As with any job there are misconceptions about court reporting as well. Here are some examples and
the facts that debunk these myths:
The only place you will find court reporters is in the courtroom.
o With courtrooms becoming more focused on digital technologies, there is a higher demand for court reporters in business, the sports industry, politics, and local and federal government.
o Some court reporters work as real-time reporters and closed captioners.
o Other court reporters transcribe recordings from town hall meetings, HOA (homeowners’ association) meetings or board meetings, and live seminars and webinars.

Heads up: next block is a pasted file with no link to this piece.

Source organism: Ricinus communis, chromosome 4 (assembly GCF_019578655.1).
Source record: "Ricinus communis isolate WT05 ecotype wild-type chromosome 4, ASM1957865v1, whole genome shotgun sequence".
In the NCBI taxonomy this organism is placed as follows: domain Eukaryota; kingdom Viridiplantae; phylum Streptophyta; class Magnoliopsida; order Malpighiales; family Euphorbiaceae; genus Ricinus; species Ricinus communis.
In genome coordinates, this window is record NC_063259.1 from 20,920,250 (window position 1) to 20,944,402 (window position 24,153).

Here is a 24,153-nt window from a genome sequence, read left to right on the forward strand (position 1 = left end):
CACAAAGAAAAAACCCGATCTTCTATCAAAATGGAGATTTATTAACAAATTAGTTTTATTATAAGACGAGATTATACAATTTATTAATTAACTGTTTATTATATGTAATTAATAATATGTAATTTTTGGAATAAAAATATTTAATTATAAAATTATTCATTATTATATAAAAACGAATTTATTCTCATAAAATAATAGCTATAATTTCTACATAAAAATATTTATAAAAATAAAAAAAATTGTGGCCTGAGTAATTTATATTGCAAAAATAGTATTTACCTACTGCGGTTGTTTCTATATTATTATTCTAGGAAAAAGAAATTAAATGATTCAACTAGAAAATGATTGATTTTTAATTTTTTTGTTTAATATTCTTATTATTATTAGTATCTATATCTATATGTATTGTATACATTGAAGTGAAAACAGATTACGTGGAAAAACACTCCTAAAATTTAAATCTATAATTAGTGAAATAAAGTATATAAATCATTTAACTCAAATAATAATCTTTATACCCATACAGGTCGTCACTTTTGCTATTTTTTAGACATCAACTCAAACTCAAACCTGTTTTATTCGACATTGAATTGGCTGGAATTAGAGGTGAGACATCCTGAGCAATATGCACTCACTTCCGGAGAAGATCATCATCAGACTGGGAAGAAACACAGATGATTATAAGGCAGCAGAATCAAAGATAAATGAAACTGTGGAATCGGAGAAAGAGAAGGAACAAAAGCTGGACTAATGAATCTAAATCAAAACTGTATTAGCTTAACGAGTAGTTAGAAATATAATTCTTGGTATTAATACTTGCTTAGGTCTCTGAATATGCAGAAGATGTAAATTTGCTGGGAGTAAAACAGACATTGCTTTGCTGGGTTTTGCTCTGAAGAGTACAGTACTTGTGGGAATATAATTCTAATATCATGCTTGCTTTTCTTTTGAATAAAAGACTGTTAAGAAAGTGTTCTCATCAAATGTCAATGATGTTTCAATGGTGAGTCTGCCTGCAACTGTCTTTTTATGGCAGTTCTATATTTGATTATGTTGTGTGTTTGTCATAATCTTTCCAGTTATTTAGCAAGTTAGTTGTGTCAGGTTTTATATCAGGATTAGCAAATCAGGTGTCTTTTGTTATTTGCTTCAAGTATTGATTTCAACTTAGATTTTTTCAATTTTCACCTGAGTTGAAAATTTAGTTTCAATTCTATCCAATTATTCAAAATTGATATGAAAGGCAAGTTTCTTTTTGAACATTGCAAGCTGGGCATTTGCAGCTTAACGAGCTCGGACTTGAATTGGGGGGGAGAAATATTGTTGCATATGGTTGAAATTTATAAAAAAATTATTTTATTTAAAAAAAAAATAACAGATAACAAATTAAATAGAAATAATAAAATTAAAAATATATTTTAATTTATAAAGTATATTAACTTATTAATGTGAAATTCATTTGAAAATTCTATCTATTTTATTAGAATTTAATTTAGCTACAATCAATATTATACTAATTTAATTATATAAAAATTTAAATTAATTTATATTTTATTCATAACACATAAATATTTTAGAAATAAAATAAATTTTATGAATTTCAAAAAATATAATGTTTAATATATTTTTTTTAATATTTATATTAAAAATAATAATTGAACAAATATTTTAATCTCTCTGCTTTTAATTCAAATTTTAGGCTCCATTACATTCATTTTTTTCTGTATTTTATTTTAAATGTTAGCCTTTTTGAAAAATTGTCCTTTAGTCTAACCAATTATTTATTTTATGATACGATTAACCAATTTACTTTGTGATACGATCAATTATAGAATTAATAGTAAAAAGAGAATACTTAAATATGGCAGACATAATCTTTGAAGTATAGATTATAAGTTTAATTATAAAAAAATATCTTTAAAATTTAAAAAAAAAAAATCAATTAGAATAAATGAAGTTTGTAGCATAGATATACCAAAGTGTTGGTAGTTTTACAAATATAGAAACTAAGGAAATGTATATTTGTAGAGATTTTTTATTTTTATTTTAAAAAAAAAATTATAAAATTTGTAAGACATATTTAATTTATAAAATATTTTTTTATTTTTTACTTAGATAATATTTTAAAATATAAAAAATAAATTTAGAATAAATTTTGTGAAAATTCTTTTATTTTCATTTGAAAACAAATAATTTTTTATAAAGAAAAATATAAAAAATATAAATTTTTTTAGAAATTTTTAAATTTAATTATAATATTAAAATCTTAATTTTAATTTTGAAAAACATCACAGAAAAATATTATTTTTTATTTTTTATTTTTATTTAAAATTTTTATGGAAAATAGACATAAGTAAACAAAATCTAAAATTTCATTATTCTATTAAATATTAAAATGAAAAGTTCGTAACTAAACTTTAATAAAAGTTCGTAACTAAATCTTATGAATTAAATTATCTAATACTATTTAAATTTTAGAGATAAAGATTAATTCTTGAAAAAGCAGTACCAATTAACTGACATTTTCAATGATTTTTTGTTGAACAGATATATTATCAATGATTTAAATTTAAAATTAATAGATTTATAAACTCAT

There are more than enough court reporters.
o There is actually a shortage in court reporters and in one county, Maricopa County in
Arizona, it has been difficult to find reporters to take on cases.
o There is a decline in court reporting school enrollment but increased demand in non-
No one wants to be a court reporter.
o Sharing the joys of being a court reporter through blogs and social media channels has led to some more interest in the career.
o There are specialized skills needed to be a court reporter such as focus, attention to detail, punctuality, organization, and accuracy and speedy transcription.
o The earning potential for high-demand court reporters is higher (about $40,000 on average) than other four-year college degrees. Experience can lead to some court reporters earning six-figure salaries and making their own schedules.
o It is an exciting career where reporters can work with a variety of clients such as lawyers, paralegals, and expert witnesses.